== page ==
If you’d like to keep things less formal, you can come to some kind of verbal agreement. But it also never hurts to get something in writing before the dog poop hits the fan.

Unleashing some final thoughts

In a vast majority of divorce cases where children are involved, the custody of the dog is usually awarded to the parent who also has primary custody of the children.

But many couples who fight over pet custody are older, with children who have grown and the pets in their lives are extremely important for companionship purposes.

Keep in mind that when a pet is considered property by the courts, if there is a dispute, the animal can be sold and the proceeds from the sale split between the two parties.

More than likely when a judge threatens this, it’s only to spur a couple to quit wasting time and reach an equitable agreement regarding their pets.

But keep in mind, in states where a pet is considered personal property, even if the judge personally has feelings toward the pet, the law says that they can’t care in reaching decisions.

There have also been a few cases where custody of the family pet played a role in determining alimony payments.

Further complicating pet custody issues are when one spouse or the other registers or identifies a pet as an emotional support animal.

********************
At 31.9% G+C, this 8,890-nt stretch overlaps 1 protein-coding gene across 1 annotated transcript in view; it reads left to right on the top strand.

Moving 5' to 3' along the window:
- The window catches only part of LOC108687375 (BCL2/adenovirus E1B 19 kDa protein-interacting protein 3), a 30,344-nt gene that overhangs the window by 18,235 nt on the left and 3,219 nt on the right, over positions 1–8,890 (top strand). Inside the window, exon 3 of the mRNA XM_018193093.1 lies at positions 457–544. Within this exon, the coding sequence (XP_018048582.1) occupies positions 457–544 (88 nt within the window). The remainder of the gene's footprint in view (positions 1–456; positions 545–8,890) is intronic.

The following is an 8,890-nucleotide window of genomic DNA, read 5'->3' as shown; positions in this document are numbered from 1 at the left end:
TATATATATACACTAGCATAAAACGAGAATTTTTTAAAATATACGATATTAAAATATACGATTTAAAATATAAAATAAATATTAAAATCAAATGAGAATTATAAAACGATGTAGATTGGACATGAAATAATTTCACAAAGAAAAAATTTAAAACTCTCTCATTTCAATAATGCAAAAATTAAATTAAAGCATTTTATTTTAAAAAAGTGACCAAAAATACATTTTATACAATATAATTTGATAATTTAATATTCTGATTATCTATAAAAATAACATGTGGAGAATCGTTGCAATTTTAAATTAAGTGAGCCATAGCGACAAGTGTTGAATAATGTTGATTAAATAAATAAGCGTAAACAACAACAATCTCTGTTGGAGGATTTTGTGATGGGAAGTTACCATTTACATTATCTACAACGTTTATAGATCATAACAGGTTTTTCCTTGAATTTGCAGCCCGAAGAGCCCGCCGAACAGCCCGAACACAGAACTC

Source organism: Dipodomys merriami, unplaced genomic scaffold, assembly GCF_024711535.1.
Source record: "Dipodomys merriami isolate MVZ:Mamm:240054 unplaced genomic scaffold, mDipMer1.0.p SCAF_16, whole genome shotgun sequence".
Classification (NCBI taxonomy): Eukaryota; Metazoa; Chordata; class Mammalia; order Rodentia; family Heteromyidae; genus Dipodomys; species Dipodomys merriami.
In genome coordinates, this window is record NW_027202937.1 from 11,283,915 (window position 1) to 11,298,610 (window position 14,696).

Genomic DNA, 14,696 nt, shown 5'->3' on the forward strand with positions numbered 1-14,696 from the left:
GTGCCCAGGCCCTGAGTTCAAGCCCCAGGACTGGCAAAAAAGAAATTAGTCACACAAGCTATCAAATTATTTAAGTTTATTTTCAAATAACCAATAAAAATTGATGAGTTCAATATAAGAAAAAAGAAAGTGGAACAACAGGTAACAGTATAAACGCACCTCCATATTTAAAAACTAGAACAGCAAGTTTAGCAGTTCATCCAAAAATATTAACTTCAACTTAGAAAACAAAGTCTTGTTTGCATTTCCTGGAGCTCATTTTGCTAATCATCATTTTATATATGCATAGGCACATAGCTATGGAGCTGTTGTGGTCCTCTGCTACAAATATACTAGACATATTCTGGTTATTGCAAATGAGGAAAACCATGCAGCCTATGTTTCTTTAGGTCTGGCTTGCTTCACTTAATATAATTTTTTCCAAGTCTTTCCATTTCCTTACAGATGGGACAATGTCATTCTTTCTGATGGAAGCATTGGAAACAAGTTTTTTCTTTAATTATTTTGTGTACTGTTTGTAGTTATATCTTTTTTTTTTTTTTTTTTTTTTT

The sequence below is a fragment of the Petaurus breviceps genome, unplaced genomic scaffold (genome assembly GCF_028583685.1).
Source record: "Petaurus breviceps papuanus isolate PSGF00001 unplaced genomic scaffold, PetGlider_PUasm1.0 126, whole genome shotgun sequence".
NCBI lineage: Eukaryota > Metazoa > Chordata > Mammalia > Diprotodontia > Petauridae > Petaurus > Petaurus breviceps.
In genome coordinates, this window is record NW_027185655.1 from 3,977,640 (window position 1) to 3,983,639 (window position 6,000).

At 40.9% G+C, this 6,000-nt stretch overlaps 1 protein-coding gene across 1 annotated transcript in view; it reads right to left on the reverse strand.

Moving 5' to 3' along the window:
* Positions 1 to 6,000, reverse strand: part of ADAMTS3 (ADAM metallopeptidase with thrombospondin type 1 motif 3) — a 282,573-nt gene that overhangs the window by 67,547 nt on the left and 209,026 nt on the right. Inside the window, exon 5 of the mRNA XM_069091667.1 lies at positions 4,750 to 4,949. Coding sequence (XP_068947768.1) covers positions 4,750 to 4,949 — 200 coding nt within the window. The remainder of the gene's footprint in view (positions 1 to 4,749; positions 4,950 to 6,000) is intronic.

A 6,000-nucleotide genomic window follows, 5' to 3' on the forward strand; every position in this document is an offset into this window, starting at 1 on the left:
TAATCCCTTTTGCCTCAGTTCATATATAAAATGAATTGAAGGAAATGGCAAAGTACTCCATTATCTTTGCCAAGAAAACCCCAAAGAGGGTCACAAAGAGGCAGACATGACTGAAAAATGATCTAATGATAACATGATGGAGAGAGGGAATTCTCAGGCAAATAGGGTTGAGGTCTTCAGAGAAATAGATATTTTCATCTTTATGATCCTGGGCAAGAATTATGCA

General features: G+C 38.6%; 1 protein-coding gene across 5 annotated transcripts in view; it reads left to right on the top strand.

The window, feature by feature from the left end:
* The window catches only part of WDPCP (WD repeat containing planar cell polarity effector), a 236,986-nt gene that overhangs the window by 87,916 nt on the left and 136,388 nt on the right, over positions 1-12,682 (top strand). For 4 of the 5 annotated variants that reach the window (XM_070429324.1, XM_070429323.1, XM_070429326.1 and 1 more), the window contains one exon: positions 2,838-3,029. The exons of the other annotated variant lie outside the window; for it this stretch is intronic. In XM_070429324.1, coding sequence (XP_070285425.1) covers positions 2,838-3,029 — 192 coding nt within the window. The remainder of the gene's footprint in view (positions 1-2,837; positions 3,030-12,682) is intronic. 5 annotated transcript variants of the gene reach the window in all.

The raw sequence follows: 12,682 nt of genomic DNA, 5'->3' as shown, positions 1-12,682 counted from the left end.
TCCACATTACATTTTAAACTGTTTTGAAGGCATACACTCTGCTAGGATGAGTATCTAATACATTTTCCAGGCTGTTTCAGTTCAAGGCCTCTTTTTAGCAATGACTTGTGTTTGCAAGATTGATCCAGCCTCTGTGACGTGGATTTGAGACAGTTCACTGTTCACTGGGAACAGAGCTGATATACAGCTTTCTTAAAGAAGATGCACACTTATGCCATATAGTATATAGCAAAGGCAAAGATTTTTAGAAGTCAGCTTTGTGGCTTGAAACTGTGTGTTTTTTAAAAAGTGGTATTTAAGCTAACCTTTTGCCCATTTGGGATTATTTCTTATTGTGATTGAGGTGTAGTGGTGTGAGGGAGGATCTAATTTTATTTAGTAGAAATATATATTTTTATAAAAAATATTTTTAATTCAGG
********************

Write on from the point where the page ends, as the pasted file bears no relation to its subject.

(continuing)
Some courts may see this as a ruse, but that doesn’t prevent this type of strategy being played out and can lead to some very interesting exchanges in a court of law.

3 tips to successfully navigate pet ownership during divorce

Dan Matthews

July 23, 2021


Navigating pet ownership during divorce can be difficult since there are no clear-cut rules in place about what’s supposed to happen.

Almost 50% of all marriages in the U.S. end in divorce. With 67% of American households having some kind of pet, there’s bound to be some overlap between those two statistics. When you’re going through a divorce, courts will typically consider creating a plan for your children. But pets are considered property, not family – no matter how much you might disagree with that statement!

Because of that, it can be difficult to navigate pet ownership during divorce. Separation usually has a heavy impact on families. Each person will deal with it differently, including children. So, it’s important to keep everyone in mind when you’re trying to determine what’s best for your pet.

There are also some legal considerations to consider, as well as how to keep your pet happy and healthy throughout the process.

Let’s dive deeper into how you can healthily navigate pet ownership during divorce and what that might look like for you and your family.

Put your pet first

First and foremost, your decision about what to do with your pet should be based on their needs and who can meet them. For example, if you’re staying in the marital home and your ex is moving into an apartment, it will be better for your pet to stay somewhere familiar most of the time. Living in a house also usually means you’ll have more space and a yard for your pet to enjoy.

Your goal should be to offer your pet the healthiest space possible. That includes a home that is clean and free of pests. You can keep fleas away by vacuuming the places where your pet sleeps and putting down washable blankets or towels for them to lay on and washing them — and your pets — frequently. If you have more time to do that than your former spouse, the “pet custody” leans in your favor, too.